Methods of Expression and the Limitations of Speech in Woolf’s To the Lighthouse

February 12, 2019 by Essay Writer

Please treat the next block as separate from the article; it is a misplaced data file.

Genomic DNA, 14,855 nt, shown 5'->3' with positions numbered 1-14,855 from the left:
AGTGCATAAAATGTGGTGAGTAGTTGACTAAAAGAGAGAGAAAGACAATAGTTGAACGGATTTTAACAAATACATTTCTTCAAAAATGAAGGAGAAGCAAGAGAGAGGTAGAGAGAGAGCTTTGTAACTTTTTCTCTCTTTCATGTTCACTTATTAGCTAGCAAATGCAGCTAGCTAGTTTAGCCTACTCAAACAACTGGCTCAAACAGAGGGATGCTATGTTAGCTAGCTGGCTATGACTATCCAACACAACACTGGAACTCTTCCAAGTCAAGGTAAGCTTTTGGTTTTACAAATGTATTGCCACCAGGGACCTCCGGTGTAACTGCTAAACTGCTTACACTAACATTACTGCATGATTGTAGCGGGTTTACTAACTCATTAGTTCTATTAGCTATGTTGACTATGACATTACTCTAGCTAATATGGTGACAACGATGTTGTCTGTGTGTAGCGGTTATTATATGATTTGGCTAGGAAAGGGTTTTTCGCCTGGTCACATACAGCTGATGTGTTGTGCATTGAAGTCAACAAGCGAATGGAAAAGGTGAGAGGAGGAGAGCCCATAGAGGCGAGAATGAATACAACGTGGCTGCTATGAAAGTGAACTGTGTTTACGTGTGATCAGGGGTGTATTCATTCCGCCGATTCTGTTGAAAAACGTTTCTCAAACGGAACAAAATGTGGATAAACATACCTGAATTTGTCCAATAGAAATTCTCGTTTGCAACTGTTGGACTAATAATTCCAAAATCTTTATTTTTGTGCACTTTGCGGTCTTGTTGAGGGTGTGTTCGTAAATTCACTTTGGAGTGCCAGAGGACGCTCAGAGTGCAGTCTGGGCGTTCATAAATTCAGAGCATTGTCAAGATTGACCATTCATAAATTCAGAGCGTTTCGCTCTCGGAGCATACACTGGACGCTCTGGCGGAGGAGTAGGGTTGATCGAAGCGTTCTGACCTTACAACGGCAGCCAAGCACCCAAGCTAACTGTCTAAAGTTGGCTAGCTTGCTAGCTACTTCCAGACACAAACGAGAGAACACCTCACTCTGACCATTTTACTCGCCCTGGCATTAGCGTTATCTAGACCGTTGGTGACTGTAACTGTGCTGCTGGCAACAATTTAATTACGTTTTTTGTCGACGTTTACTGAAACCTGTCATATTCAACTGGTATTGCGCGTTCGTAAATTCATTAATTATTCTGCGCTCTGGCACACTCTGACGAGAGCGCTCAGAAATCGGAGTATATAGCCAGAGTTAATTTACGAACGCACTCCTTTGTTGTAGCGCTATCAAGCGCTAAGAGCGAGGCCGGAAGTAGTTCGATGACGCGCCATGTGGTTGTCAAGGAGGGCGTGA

“For there are moments where one can neither think nor feel. And if one can neither think nor feel, she thought, where is one?” (Woolf, 193-4)In To the Lighthouse, Virginia Woolf illustrates a division between her male and female characters. The males commonly represent left-brained, factual, calculating, predictable approaches to thinking, while the female characters exemplify the opposite‹the right-brained, creative, spontaneous, and emotional forms of expression. Mr. and Mrs. Ramsay best demonstrate the opposing sides divided by a barrier existing between the sexes that snubs any real communication. While Mr. Ramsay is comfortable in the structured constraints of language and the framework it provides, Mrs. Ramsay is more adept to the artistic, emotional ways of perception‹she feels rather than articulates. Woolf portrays the female as the representation of the semiotic‹a constantly flowing chain of signifiers that occurs with the use of language and never settles upon a single, fixed “meaning.” The relatively secure meanings of “ordinary” language are harassed and disrupted by this flow of signification, which presses the linguistic sign to its extreme limit…The semiotic is fluid and plural, a kind of pleasurable creative excess over precise meaning, and it takes sadistic delight in destroying or negating such signs…the ideologies of modern male-dominated class society rely on such fixed signs for their power.” (Eagleton, 163)The female character seems to have some understanding that approaches this “meaning,” through flashes of artistic inspiration, yet has trouble expressing this feeling in words. The male character, on the other hand, is portrayed by Woolf to be a master of language, yet despite his talent in verbal articulation, often speaks devoid of meaning. Rather than balance each other with their differences, because of opposite approaches to expression, male and female characters have difficulty experiencing communication and understanding. The division between male and female, as represented by Mr. and Mrs. Ramsay, first appears when discussing a possible trip to the lighthouse the following day. Mr. Ramsay, who thinks on a purely linear and systematical level, recognizes the warning signs of an approaching storm and knows from these signs that going to the lighthouse is out of the question. “ŒNo going to the lighthouse, James,’ he said, as he stood by the window…Odious little man, thought Mrs. Ramsay, why go on saying that?” (Woolf, 14-5) To Mrs. Ramsay, the presence of wind and clouds are not necessarily indicators of an oncoming storm. She cares more for her son’s feelings than meteorological factors.When attacked by her husband in the name of his uncompromising Reason or Logos, Mrs. Ramsay defends herself in the name of Œpeople’s feelings’. At this moment she is aligned with the values of art against philosophy. (Minow-Pinkney, 86)She is open to the possibility of a change in weather‹apparent signifiers do not necessitate one true meaning or conclusion. “It is possible to read the polarity of Mr. and Mrs. Ramsay as an opposition between literal meaning and metaphoricity.” (Minow-Pinkney, 85) This is unthinkable to Mr. Ramsay, who sees events as cause and effect‹there is no room for the possibility of alternatives in his way of thinking.The rigorous propositional discourse of the philosopher is contrasted with the symbolic language of art. Boasting of Œhis own accuracy of judgement,’ Ramsay refuses to tamper with facts, never altering Œa disagreeable word to suit the pleasure or convenience of any mortal being.’ (13) Mrs. Ramsay, on the other hand, as an artist whose raw materials are emotions, distorts and exaggerates as necessary according to the human context of her discourse…Enraged by the Œextraordinary irrationality’ of his wife, Ramsay regards her remark to James as a mere story of some Œfabled land’; she Œin effect told lies’.” (Minow-Pinkney, 86)Mrs. Ramsay serves as a portrayal of the semiotic. Wind and rain do not necessarily indicate “storm,” but unravel a chain of signifiers that may end in “storm,” and may not. Contrary to Mr. Ramsay’s outlook, there is no one true meaning that follows the presence of signifiers. “With her mind she had always seized the fact that there is no reason, order, justice,” Mrs. Ramsay considers. (Woolf, 64)Unlike the seemingly chaotic outlook of Mrs. Ramsay, Woolf portrays male to be hiding behind an orderly screen of language‹linear, precise, but often meaningless. Mrs. Ramsey notices the superficiality of Tansley, despite his obvious attempts to appear the scholar.He wanted to assert himself, and so it would always be with him till he got his Professorship or married his wife, and so not need to be always saying, “I‹I‹I.” For that was what his criticism of poor Sir Walter, or perhaps it was Jane Austin, amounted to. “I‹I‹I.” He was thinking of himself and the impression he was making as she could tell by the sound of his voice, and his emphasis and his uneasiness. (Woolf, 106)Mr. Ramsay’s thoughts during the dinner were also indicative of the Woolfian male outlook. When the conversation turned to books and fame, his expression changed as he considered his own books, and whether he’d be remembered for them. Mr. Ramsay’s inability to handle emotion results in an outward display which Mrs. Ramsay worries the guests will notice. “Why could he never conceal his feelings? Mrs. Ramsay wondered.” (Woolf, 96) While Mrs. Ramsay is accustomed to experiencing and dealing with emotion, Mr. Ramsay acts in a way that he soon regrets, causing him even more anxiety, as he even begins to suspect that the children are laughing at him.He was always worrying about himself…He would always be worrying about his own books‹will they be read, are they good, why aren’t they better, what do people think of me? Not liking to think of him so, and wondering if they had guessed at dinner why he suddenly became irritable when they talked about fame and books lasting, wondering if the children were laughing at that. (Woolf, 118)Overwhelming emotion represents a break from the predictable, fixed methodological manner that Mr. Ramsay employs. It was a separation from the “male, metaphysical world symbolized by abstract truths, sharp divisions and fixed essences.” (Eagleton, 164) Even Mr. Ramsay acknowledges his inability to express emotion while considering the pleasures of his life. “It was a disguise,” he reveals. “It was the refuge of a man afraid to own his own feelings, who could not say, This is what I like‹this is what I am.” (Woolf, 45)The barrier dividing male and female revolves around the differences in their approach to language. The male character uses language to fit with his linear, rigid mindset. Mr. Ramsay demonstrates a linear way of thinking when considering his alphabet-based scale of success. The average person starts at “A,” and progresses sequentially by letter, most never having the ability to approach the end. “[Mr. Ramsay] had, or might have had, the power to repeat every letter from A to Z accurately in order.” (Woolf, 34-5) He sees but one methodological procedure to follow. His work in philosophy parallels his way of thinking. This is evidenced by Mr. Ramsay’s attempt at getting to a final answer‹ manipulating language in order to form a solution to a puzzle that in all probability cannot be solved. Woolf portrays Mr. Ramsay as a hard working philosopher who cares a great deal about his success in writing, yet his field of work seems to be out of touch with the events of everyday life. Lily compares his work to “a meditation on ‘a scrubbed kitchen table’: ‘this seeing of angular essences, this reducing of lovely evenings, with all their flamingo clouds and blue and silver to a white deal four-legged table’.” (Minow-Pinkney, 94) While to Lily, the colorful imagery around her is a natural and important part of the world, Mr. Ramsay sees only words and the linear process of finding answers. Lily comments, “She would never know him. He would never know her. Human relations were all like that, she thought, and the worst…was between men and women. Inevitably these were extremely insincere, she thought.” (Woolf, 92)In contrast, the female characters are a representation of the semiotic. They see that in language, as in life,One signifier implies another, and than another, and so on ad infinitum…Along this metonymic chain of signifiers, meanings, or signifieds, will be produced, but no object or person can ever be fully “present” in this chain. (Eagleton, 145)This is why at times in the novel the female has trouble expressing herself using a male-dominated language. In the novel, society is dominated by a structural, linear, masculine way of thinking. “The feminine…signifies a force within society which opposes it,” writes Eagleton. (165) The female characters are forced to struggle with methods of expression, as, to them, speech is too vague to fully express ideas.Women are represented within male-governed society, fixed by sign, image, meaning, yet because they are also the ‘negative’ of that social order there is always something in them which is left over, superfluous, unrepresentable, which refuses to be figured there. (Eagleton, 165)Woolf depicts women as a representation of the semiotic. Female characters realize the futility of attempting to use language in order to convey a single, definite image. No word is precise enough to transmit an idea in its entirety from one person to another. “Meaning is always in some sense an approximation, a near-miss, a part-failure, mixing non-sense and non-communication into sense and dialogue. We can never articulate the truth in some Œpure,’ unmediated way.” (Eagleton 146-7) Language can only serve as a likeness of the real, but can never fully reveal what was originally intended. Eagleton writes,This potentially endless movement from one signifier to another is what Lacan means by desire. All desire springs from a lack, which it strives continually to fill…To enter language, then, is to become a prey to desire…To enter language is to be severed from what Lacan calls the “real,” that unaccessible realm which is always beyond the reach of signification, always outside the symbolic order. (Eagleton, 145)In an artistic mode, where a person is more likely to perceive flashes of Lacan’s “real,” rather than a progression of speech that attempts to add up to a whole idea, communication is difficult, if not impossible.Mrs. Ramsay subconsciously realizes her inability to verbally communicate her love for her husband. “He found talking so much easier than she did. He could say things‹she never could…It was only that she never could say what she felt,” she thinks. (Woolf, 123) Perhaps Lily best expresses language’s incapacity to mean exactly what is intended. She thinks,One could say nothing to nobody. The urgency of the moment always missed its mark. Words fluttered sideways and struck the object inches too low…For how could one express in words these emotions of the body? (Woolf, 178)She recalls her past, which she describes as “more vivid.” This may be because she sees the past as a time where it was possible to freely express emotion through art, rather than being forced to undergo an endless stream of the trivialities of speech. She remembers, Mercifully one need not say, very briskly, crossing the lawn to greet old Mrs. Beckwith…”Oh, good-morning, Mrs. Beckwith! What a lovely day…”and all the rest of the usual chatter. One need not speak at all. (Woolf, 192)Although language is unavoidable, by her reference to the “usual chatter,” Lily reveals her feeling that it is often without meaning. The male-oriented approach to language is difficult for the female, artistic-minded person, such as Lily, to use effectively.However, the female attempt at expression is not completely suppressed in the novel. While finding it difficult to receive and communicate ideas with the limiting usage of words, Woolf’s female characters seem to have an understanding that transcends the use of speech. As Minow-Pinkney writes,Mrs. Ramsay has her own mode of access to truth, as when she sits alone knitting: “Losing personality, one lost the fret, the hurry, the stir; and there rose to her lips always some exclamation of triumph over life when things come together in this peace, this rest, this eternity.’ Ramsay reduces, but his wife synthesizes as experiences “come together” in her moments of vision.” (Minow-Pinkney, 94)Mrs. Ramsay finds it impossible to tell her husband that she loves him, because she considers this feeling to be something beyond what the mere verbal expression of ideas can convey. By the end of the scene, she knows that Mr. Ramsay understands nonetheless, despite her lack of words. “And she looked at him smiling. For she had triumphed again. She had not said it: yet he knew.” (Woolf, 124)This flash of understanding between Mr. and Mrs. Ramsay was one of the few instances where true communication was reached between male and female characters. Woolf’s portrayal of the feminine artistic outlook, which views speech as a chain of signifiers that can never fully indicate an idea, is in conflict with the masculine point of view, grounded in linearity and speech. Because of these differences in approaches to expression, such cases of understanding are difficult to achieve. However, as shown in the moment of connection between Mr. and Mrs. Ramsay, communication is possible. Though there may be no end to the endless chain of signification that necessarily follows from the use of language, the underlying emotion behind the words does exist, and can be understood once the constraints of speech are cast aside.Works CitedEagleton, Terry. Literary Theory. Great Britain: Blackwell Publishers Ltd., 1996.Minow-Pinkney, Makiko. Virginia Woolf and the Problem of the Subject. New Brunswick, NJ: Rutgers University Press, 1987.Woolf, Virginia. To the Lighthouse. New York: Harcourt Brace & Company, 1927.